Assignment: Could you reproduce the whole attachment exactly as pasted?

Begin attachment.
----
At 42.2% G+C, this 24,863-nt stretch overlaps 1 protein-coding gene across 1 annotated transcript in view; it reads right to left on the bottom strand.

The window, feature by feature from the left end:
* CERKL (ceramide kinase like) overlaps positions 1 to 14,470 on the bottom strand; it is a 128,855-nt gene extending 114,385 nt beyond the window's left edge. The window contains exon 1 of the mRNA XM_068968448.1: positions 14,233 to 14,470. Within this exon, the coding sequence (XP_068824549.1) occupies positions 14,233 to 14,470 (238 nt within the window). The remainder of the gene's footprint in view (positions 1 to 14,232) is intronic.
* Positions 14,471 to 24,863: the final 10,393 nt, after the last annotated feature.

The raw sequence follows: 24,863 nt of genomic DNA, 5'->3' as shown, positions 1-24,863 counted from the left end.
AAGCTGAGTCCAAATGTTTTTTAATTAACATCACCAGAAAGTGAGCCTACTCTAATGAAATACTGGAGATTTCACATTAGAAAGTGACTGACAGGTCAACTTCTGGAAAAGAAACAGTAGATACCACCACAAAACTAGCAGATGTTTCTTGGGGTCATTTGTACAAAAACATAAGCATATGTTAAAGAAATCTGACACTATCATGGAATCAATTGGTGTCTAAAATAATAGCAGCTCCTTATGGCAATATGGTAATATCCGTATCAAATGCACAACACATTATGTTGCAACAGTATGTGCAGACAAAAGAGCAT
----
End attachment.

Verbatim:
At 42.2% G+C, this 24,863-nt stretch overlaps 1 protein-coding gene across 1 annotated transcript in view; it reads right to left on the bottom strand.

The window, feature by feature from the left end:
* CERKL (ceramide kinase like) overlaps positions 1 to 14,470 on the bottom strand; it is a 128,855-nt gene extending 114,385 nt beyond the window's left edge. The window contains exon 1 of the mRNA XM_068968448.1: positions 14,233 to 14,470. Within this exon, the coding sequence (XP_068824549.1) occupies positions 14,233 to 14,470 (238 nt within the window). The remainder of the gene's footprint in view (positions 1 to 14,232) is intronic.
* Positions 14,471 to 24,863: the final 10,393 nt, after the last annotated feature.

The raw sequence follows: 24,863 nt of genomic DNA, 5'->3' as shown, positions 1-24,863 counted from the left end.
AAGCTGAGTCCAAATGTTTTTTAATTAACATCACCAGAAAGTGAGCCTACTCTAATGAAATACTGGAGATTTCACATTAGAAAGTGACTGACAGGTCAACTTCTGGAAAAGAAACAGTAGATACCACCACAAAACTAGCAGATGTTTCTTGGGGTCATTTGTACAAAAACATAAGCATATGTTAAAGAAATCTGACACTATCATGGAATCAATTGGTGTCTAAAATAATAGCAGCTCCTTATGGCAATATGGTAATATCCGTATCAAATGCACAACACATTATGTTGCAACAGTATGTGCAGACAAAAGAGCAT